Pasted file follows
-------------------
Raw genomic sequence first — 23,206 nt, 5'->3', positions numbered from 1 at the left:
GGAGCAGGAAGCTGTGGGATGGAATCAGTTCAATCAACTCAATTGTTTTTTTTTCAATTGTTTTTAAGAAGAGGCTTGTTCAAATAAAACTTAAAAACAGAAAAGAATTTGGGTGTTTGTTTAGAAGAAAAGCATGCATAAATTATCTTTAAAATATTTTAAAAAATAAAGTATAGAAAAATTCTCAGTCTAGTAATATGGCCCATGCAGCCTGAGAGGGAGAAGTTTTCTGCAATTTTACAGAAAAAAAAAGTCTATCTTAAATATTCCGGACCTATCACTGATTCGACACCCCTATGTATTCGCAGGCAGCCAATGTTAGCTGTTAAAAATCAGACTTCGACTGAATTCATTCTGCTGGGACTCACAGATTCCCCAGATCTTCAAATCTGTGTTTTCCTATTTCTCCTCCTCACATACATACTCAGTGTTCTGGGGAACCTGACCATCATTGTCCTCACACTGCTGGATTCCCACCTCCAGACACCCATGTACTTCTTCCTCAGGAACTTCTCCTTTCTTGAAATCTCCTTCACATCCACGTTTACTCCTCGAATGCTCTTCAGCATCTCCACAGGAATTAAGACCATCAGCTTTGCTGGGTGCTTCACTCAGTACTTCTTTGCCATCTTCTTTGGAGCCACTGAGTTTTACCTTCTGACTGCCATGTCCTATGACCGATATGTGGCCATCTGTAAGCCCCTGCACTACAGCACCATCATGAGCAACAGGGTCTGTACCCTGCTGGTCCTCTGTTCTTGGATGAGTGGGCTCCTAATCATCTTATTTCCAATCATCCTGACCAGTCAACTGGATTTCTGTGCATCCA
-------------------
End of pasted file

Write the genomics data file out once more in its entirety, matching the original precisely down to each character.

Raw genomic sequence first — 23,206 nt, 5'->3', positions numbered from 1 at the left:
GGAGCAGGAAGCTGTGGGATGGAATCAGTTCAATCAACTCAATTGTTTTTTTTTCAATTGTTTTTAAGAAGAGGCTTGTTCAAATAAAACTTAAAAACAGAAAAGAATTTGGGTGTTTGTTTAGAAGAAAAGCATGCATAAATTATCTTTAAAATATTTTAAAAAATAAAGTATAGAAAAATTCTCAGTCTAGTAATATGGCCCATGCAGCCTGAGAGGGAGAAGTTTTCTGCAATTTTACAGAAAAAAAAAGTCTATCTTAAATATTCCGGACCTATCACTGATTCGACACCCCTATGTATTCGCAGGCAGCCAATGTTAGCTGTTAAAAATCAGACTTCGACTGAATTCATTCTGCTGGGACTCACAGATTCCCCAGATCTTCAAATCTGTGTTTTCCTATTTCTCCTCCTCACATACATACTCAGTGTTCTGGGGAACCTGACCATCATTGTCCTCACACTGCTGGATTCCCACCTCCAGACACCCATGTACTTCTTCCTCAGGAACTTCTCCTTTCTTGAAATCTCCTTCACATCCACGTTTACTCCTCGAATGCTCTTCAGCATCTCCACAGGAATTAAGACCATCAGCTTTGCTGGGTGCTTCACTCAGTACTTCTTTGCCATCTTCTTTGGAGCCACTGAGTTTTACCTTCTGACTGCCATGTCCTATGACCGATATGTGGCCATCTGTAAGCCCCTGCACTACAGCACCATCATGAGCAACAGGGTCTGTACCCTGCTGGTCCTCTGTTCTTGGATGAGTGGGCTCCTAATCATCTTATTTCCAATCATCCTGACCAGTCAACTGGATTTCTGTGCATCCA